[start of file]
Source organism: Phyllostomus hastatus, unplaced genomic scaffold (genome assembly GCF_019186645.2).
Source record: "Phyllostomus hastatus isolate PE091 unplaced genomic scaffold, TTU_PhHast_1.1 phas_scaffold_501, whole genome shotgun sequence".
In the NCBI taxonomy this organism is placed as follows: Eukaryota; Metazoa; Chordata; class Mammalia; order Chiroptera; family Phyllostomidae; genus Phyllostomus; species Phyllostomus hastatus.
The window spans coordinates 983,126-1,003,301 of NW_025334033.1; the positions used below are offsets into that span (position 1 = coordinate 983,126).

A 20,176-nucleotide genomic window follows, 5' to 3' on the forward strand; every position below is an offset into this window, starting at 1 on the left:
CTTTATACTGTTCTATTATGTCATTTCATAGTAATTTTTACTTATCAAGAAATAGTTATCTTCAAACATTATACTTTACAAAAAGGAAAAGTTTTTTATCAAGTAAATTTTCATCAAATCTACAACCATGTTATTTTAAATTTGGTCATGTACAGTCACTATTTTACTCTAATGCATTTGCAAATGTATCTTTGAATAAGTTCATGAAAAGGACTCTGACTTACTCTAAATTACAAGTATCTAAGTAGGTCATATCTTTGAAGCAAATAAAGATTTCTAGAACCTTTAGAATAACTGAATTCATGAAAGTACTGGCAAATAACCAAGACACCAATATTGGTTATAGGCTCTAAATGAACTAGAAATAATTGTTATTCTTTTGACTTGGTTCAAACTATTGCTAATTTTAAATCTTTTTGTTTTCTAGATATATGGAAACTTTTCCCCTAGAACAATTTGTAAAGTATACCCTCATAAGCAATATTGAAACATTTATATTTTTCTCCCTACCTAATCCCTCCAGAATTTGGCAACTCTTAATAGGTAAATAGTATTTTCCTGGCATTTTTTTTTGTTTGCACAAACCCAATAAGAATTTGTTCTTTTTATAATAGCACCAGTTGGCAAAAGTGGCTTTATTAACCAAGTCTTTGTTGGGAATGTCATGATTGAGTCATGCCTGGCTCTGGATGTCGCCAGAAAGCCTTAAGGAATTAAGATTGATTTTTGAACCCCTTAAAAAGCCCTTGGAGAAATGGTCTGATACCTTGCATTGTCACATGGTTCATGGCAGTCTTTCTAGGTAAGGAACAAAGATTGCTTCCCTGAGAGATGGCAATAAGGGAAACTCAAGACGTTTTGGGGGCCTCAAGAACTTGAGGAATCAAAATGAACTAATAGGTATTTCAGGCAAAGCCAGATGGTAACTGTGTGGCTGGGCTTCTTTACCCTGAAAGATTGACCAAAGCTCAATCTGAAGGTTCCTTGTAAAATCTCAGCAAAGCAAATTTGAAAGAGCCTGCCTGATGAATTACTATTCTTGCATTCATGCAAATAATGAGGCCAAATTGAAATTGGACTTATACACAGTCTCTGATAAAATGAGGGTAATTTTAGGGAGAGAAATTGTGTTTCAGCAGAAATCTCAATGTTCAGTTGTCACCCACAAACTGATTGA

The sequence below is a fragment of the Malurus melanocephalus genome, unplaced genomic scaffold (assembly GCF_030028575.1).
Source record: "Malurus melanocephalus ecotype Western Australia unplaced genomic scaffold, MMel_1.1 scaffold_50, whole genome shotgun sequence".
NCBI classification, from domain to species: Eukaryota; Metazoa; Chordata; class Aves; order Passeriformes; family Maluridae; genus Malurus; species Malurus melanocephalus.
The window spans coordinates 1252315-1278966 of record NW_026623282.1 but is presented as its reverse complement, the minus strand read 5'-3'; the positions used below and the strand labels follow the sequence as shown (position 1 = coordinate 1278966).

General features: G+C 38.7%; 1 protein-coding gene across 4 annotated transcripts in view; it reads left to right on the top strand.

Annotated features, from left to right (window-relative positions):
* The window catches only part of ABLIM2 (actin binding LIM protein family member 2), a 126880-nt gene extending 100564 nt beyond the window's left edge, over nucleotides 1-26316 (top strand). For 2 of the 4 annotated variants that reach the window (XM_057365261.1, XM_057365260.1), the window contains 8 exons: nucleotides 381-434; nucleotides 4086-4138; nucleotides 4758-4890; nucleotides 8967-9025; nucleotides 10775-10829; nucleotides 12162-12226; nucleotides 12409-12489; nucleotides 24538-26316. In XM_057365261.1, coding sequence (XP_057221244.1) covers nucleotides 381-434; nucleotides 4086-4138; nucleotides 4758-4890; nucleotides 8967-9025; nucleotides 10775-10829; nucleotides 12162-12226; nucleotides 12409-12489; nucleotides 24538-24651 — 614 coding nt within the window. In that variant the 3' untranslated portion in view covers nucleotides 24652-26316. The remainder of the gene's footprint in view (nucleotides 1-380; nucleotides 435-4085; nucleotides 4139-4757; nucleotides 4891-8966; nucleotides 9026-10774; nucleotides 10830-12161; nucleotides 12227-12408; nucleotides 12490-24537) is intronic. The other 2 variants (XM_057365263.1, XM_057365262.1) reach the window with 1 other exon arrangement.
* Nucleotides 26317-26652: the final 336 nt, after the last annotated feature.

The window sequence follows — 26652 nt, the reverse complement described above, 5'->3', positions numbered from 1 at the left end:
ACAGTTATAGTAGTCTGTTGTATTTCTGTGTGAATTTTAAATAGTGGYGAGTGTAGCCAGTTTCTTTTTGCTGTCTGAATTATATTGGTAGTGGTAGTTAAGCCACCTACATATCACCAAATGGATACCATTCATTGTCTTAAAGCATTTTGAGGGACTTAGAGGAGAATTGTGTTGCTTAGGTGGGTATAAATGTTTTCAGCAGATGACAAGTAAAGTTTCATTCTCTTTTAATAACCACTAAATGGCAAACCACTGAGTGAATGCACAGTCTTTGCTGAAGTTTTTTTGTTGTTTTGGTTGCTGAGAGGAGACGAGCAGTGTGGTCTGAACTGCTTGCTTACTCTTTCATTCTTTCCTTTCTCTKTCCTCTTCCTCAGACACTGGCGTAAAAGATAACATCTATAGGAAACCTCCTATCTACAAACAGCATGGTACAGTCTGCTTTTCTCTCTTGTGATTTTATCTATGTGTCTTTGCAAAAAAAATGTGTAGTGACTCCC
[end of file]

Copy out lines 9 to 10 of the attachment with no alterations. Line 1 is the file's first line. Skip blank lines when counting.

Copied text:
NCBI classification, from domain to species: Eukaryota; Metazoa; Chordata; class Aves; order Passeriformes; family Maluridae; genus Malurus; species Malurus melanocephalus.
The window spans coordinates 1252315-1278966 of record NW_026623282.1 but is presented as its reverse complement, the minus strand read 5'-3'; the positions used below and the strand labels follow the sequence as shown (position 1 = coordinate 1278966).